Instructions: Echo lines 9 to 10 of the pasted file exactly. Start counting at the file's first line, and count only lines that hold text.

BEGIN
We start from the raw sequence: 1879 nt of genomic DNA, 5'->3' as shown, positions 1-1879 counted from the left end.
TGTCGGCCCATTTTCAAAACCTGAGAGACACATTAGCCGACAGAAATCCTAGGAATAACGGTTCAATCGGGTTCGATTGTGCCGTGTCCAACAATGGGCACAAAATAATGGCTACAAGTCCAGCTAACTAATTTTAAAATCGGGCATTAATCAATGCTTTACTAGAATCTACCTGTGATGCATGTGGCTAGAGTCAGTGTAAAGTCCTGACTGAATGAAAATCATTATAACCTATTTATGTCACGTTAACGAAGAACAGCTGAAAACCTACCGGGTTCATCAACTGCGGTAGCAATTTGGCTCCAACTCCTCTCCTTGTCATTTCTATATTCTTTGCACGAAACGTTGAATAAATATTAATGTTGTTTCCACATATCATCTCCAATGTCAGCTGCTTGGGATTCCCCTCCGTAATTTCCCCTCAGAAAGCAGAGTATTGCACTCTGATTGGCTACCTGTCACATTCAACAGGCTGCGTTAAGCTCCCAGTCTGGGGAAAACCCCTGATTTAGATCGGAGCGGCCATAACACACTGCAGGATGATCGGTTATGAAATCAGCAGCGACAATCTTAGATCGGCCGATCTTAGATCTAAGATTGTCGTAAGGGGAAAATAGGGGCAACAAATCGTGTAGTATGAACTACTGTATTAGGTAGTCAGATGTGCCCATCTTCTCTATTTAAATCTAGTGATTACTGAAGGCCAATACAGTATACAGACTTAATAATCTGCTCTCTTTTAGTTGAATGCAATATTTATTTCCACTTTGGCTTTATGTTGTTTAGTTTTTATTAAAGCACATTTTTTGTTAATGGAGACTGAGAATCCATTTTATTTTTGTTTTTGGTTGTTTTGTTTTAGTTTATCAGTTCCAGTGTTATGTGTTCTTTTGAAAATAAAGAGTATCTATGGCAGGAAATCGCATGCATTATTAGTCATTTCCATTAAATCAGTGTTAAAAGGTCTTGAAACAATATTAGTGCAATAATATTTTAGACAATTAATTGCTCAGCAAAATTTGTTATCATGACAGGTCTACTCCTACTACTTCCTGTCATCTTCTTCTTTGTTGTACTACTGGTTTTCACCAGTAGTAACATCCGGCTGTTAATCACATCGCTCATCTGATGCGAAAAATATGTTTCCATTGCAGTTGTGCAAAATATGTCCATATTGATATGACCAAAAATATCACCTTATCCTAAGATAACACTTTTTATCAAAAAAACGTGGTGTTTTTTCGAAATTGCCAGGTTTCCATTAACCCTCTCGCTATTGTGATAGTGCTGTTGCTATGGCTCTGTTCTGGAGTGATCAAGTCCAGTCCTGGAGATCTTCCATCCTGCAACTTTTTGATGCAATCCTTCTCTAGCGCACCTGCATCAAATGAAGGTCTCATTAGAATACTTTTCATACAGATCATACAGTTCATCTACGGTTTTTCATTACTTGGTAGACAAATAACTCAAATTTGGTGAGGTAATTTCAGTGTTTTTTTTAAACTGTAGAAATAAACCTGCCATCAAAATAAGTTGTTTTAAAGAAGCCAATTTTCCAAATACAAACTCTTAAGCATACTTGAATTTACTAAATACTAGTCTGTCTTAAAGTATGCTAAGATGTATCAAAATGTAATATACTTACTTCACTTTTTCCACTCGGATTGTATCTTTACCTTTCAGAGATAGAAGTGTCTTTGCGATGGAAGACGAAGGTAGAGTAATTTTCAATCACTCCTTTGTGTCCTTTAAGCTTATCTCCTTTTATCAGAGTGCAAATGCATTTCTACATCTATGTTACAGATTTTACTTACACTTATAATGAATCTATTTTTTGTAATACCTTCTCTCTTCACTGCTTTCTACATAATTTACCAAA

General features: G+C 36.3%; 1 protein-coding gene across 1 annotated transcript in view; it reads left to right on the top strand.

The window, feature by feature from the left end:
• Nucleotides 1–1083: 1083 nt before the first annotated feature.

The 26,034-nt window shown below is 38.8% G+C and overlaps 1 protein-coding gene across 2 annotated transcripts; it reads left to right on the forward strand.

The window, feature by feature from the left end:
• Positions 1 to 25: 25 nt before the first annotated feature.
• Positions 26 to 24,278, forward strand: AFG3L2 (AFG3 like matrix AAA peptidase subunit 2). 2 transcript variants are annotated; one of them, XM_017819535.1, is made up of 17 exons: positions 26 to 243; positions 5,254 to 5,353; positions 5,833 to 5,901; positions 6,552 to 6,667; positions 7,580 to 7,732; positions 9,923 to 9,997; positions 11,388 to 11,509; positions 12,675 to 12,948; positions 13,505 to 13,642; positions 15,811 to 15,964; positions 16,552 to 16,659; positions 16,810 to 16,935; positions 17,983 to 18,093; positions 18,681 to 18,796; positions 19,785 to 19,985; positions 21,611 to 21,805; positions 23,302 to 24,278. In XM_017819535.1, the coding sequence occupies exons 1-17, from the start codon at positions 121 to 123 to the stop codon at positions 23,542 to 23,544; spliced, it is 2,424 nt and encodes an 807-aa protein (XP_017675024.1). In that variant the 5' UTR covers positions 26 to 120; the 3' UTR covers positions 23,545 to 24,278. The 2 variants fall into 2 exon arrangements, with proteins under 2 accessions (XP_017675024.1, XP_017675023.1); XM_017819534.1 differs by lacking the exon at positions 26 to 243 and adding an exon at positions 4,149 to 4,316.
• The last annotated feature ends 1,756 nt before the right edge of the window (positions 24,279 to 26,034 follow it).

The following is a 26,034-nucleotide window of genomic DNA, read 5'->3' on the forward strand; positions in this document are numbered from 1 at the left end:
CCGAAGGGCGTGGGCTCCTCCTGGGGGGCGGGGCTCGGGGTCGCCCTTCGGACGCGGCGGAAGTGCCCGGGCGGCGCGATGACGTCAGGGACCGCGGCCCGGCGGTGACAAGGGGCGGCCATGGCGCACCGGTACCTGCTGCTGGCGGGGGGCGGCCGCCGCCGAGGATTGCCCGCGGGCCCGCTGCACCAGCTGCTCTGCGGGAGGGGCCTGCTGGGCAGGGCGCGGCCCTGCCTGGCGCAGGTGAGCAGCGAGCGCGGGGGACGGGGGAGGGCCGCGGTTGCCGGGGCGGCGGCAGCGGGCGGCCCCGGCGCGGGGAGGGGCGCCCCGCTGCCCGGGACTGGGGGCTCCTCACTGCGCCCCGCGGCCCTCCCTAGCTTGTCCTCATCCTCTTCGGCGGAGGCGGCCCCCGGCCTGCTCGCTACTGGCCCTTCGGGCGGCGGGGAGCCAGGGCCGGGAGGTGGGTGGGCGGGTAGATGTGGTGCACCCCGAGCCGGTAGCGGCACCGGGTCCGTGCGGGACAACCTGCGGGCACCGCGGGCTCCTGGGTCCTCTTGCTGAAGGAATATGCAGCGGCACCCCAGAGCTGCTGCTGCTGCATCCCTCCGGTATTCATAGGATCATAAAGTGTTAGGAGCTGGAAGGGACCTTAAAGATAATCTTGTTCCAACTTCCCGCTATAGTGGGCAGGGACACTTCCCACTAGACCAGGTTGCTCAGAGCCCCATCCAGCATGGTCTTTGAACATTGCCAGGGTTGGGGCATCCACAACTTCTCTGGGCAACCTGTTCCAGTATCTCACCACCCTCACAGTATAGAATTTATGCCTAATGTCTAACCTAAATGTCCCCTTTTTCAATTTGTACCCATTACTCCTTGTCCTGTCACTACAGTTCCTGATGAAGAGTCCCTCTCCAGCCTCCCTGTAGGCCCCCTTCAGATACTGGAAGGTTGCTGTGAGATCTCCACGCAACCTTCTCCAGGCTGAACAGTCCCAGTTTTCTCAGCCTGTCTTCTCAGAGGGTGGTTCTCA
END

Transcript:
• Positions 26 to 24,278, forward strand: AFG3L2 (AFG3 like matrix AAA peptidase subunit 2). 2 transcript variants are annotated; one of them, XM_017819535.1, is made up of 17 exons: positions 26 to 243; positions 5,254 to 5,353; positions 5,833 to 5,901; positions 6,552 to 6,667; positions 7,580 to 7,732; positions 9,923 to 9,997; positions 11,388 to 11,509; positions 12,675 to 12,948; positions 13,505 to 13,642; positions 15,811 to 15,964; positions 16,552 to 16,659; positions 16,810 to 16,935; positions 17,983 to 18,093; positions 18,681 to 18,796; positions 19,785 to 19,985; positions 21,611 to 21,805; positions 23,302 to 24,278. In XM_017819535.1, the coding sequence occupies exons 1-17, from the start codon at positions 121 to 123 to the stop codon at positions 23,542 to 23,544; spliced, it is 2,424 nt and encodes an 807-aa protein (XP_017675024.1). In that variant the 5' UTR covers positions 26 to 120; the 3' UTR covers positions 23,545 to 24,278. The 2 variants fall into 2 exon arrangements, with proteins under 2 accessions (XP_017675024.1, XP_017675023.1); XM_017819534.1 differs by lacking the exon at positions 26 to 243 and adding an exon at positions 4,149 to 4,316.
• The last annotated feature ends 1,756 nt before the right edge of the window (positions 24,279 to 26,034 follow it).